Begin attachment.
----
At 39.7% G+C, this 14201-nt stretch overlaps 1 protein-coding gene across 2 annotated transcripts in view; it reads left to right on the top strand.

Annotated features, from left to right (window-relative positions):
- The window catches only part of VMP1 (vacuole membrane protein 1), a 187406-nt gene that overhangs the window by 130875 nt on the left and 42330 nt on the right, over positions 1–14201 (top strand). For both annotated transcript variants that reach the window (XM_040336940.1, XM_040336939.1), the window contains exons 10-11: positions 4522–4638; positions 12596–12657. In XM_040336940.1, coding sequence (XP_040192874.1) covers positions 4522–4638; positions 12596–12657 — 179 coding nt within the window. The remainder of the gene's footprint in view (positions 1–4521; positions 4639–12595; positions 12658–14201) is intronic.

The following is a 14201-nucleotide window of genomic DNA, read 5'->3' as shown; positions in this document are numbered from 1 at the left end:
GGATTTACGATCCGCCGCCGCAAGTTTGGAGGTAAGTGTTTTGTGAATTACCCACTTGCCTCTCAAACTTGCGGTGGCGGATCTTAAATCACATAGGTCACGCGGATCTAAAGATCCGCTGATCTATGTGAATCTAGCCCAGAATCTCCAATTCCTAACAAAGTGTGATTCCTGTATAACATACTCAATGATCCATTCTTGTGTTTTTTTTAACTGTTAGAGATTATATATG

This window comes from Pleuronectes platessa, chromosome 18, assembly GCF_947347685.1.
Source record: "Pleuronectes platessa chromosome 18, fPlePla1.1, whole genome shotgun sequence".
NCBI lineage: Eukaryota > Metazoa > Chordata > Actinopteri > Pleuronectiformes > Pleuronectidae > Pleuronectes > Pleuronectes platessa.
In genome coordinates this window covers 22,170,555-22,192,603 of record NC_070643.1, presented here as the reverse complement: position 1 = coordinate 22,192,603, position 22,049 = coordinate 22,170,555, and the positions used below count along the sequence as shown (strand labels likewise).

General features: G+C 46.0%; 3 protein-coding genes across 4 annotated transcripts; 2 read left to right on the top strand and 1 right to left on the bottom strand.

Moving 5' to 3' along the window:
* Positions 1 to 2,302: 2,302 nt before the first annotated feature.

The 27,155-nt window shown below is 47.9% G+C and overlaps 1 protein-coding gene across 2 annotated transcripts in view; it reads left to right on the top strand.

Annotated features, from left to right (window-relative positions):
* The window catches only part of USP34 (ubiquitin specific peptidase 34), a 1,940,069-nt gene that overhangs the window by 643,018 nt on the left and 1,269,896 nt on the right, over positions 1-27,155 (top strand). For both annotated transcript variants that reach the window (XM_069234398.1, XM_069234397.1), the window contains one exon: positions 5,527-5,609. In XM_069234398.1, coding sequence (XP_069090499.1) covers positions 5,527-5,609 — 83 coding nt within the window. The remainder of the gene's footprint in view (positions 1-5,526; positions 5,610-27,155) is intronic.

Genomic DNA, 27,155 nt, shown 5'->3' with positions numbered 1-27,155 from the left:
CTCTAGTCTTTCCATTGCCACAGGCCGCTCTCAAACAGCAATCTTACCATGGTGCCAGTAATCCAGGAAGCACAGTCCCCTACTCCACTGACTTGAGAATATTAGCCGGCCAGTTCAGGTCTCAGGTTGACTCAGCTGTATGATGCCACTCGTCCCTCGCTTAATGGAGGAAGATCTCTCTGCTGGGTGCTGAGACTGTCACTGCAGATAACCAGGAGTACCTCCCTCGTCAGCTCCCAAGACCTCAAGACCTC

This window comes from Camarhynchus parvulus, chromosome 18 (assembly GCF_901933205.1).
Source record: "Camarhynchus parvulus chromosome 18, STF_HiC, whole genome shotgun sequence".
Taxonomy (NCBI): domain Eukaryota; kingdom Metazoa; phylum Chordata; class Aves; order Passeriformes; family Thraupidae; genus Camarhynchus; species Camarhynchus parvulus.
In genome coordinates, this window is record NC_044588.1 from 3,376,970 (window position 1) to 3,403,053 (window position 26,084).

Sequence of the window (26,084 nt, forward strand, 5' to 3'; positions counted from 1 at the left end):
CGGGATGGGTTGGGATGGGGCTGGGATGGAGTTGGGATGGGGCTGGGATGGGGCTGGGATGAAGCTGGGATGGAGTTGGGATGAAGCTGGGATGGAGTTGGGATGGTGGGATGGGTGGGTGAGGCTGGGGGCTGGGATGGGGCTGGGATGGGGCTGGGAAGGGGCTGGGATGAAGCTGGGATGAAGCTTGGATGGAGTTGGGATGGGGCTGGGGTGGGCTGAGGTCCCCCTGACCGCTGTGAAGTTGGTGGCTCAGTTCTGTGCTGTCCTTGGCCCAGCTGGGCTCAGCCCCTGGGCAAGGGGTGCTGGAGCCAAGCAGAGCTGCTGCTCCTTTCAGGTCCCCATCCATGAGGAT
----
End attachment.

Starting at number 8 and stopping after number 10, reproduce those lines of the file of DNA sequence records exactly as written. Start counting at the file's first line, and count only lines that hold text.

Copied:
NCBI lineage: Eukaryota > Metazoa > Chordata > Actinopteri > Pleuronectiformes > Pleuronectidae > Pleuronectes > Pleuronectes platessa.
In genome coordinates this window covers 22,170,555-22,192,603 of record NC_070643.1, presented here as the reverse complement: position 1 = coordinate 22,192,603, position 22,049 = coordinate 22,170,555, and the positions used below count along the sequence as shown (strand labels likewise).

General features: G+C 46.0%; 3 protein-coding genes across 4 annotated transcripts; 2 read left to right on the top strand and 1 right to left on the bottom strand.